Prague’s Museum of Totalitarianism Finds Permanent Location

A Museum that will explore the creation, rise and fall of totalitarian regimes in Czechoslovakia is coming to its capital city.

The initial exhibitions will focus on totalitarianism. And one infamous object has already been donated to the cause; the bronze statue of Soviet marshal Ivan Konev. The decision did not come without controversy.

The statue was pulled down from its plinth in April 2020, under backing from Mayor Ondřej Kolář and the Prague 6 administration. As Mayor Kolář described this move as “the imaginary last note in the etude that took place in 1980 in Bubenec”, Czech President Miloš Zeman’s spokesman Jiří Ovčáček condemned the removal.

Ovčáček argues that pulling down the statue is an attempt to “erase the memory”, yet moving it to a museum will bring its history to public attention. Before its removal historian Petr Blažek, who has been recommended for the museum board, stated that: “It would be better if this discussion around the Konev statue took place in a museum, where it would be accompanied by contemporary film recordings of its unveiling [in 1980], ], as well as with a factography that would document marshal Konev’s personality in more detail.”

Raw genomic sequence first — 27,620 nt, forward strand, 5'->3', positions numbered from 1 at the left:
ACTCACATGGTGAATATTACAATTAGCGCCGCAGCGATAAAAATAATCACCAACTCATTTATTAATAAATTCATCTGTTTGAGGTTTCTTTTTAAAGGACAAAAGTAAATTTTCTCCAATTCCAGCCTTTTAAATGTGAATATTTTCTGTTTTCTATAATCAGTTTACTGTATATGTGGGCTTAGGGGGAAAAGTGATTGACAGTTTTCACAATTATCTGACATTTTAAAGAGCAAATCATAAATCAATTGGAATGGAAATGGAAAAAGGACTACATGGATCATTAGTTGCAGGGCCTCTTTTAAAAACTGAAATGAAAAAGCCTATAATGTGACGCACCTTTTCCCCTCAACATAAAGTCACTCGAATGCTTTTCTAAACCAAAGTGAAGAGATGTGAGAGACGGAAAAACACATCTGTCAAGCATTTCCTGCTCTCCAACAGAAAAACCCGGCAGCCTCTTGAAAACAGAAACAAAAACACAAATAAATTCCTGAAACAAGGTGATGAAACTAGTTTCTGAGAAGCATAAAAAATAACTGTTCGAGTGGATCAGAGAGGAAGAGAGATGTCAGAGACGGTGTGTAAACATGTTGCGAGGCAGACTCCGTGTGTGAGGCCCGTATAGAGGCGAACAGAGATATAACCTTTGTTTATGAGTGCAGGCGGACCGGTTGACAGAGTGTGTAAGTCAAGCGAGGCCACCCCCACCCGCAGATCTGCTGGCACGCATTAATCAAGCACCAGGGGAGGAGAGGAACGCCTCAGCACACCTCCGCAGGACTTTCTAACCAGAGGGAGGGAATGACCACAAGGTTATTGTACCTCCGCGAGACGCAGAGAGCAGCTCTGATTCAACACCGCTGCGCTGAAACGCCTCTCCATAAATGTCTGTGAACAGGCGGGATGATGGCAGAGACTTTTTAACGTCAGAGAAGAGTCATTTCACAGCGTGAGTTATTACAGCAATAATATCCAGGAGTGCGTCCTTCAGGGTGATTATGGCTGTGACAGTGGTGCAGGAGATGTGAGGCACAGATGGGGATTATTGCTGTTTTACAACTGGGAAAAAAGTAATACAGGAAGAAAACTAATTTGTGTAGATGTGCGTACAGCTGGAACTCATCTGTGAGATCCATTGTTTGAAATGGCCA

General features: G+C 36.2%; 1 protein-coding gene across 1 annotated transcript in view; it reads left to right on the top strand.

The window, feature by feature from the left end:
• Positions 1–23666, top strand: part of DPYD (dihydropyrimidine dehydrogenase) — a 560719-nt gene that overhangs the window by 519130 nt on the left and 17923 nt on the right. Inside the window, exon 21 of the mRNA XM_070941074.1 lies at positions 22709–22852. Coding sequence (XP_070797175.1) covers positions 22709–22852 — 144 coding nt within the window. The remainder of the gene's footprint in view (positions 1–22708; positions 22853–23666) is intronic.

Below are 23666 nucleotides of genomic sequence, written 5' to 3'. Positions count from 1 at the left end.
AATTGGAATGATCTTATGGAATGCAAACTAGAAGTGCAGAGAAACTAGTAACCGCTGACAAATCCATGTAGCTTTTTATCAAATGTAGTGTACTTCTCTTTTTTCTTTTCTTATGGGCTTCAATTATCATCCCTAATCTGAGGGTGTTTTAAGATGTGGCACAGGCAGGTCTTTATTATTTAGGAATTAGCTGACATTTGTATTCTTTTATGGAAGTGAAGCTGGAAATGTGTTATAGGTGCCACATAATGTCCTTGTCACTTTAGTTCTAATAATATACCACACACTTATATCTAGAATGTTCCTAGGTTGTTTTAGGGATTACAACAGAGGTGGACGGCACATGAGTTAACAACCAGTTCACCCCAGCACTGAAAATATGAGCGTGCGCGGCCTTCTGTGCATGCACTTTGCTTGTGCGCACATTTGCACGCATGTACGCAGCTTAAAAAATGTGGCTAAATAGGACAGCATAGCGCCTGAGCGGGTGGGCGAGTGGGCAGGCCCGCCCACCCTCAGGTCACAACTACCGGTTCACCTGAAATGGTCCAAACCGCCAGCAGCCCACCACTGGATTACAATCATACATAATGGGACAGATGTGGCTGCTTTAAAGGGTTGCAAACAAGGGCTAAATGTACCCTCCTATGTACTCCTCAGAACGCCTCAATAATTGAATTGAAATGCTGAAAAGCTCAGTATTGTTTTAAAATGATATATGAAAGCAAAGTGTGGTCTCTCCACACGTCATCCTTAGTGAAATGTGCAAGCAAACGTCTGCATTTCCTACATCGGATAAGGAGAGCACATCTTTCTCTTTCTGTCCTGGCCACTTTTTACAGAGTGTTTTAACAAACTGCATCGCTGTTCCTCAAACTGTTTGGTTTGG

Plans to build a ‘Museum of 20th Century Memory’ were unanimously voted in by Prague’s City Council in September 2019. It was officially registered with the Court Registry on 17 November.

The United Force for Prague party has suggested Strahov Stadium, which would need to be repaired to the cost of CZK 1.2 billion.

Councillor Hana Kordová Marvanová, who authored the proposal, explained that the inspiration came from similar museums such as the Topography of Terror in Berlin, Warsaw Rising Museum in Poland, the Museum of the Second World War in Gdansk and Yad Vashem in Jerusalem.

Although the coronavirus pandemic may have stilted plans, the plan is to open by the beginning of the municipal elections in 2022.

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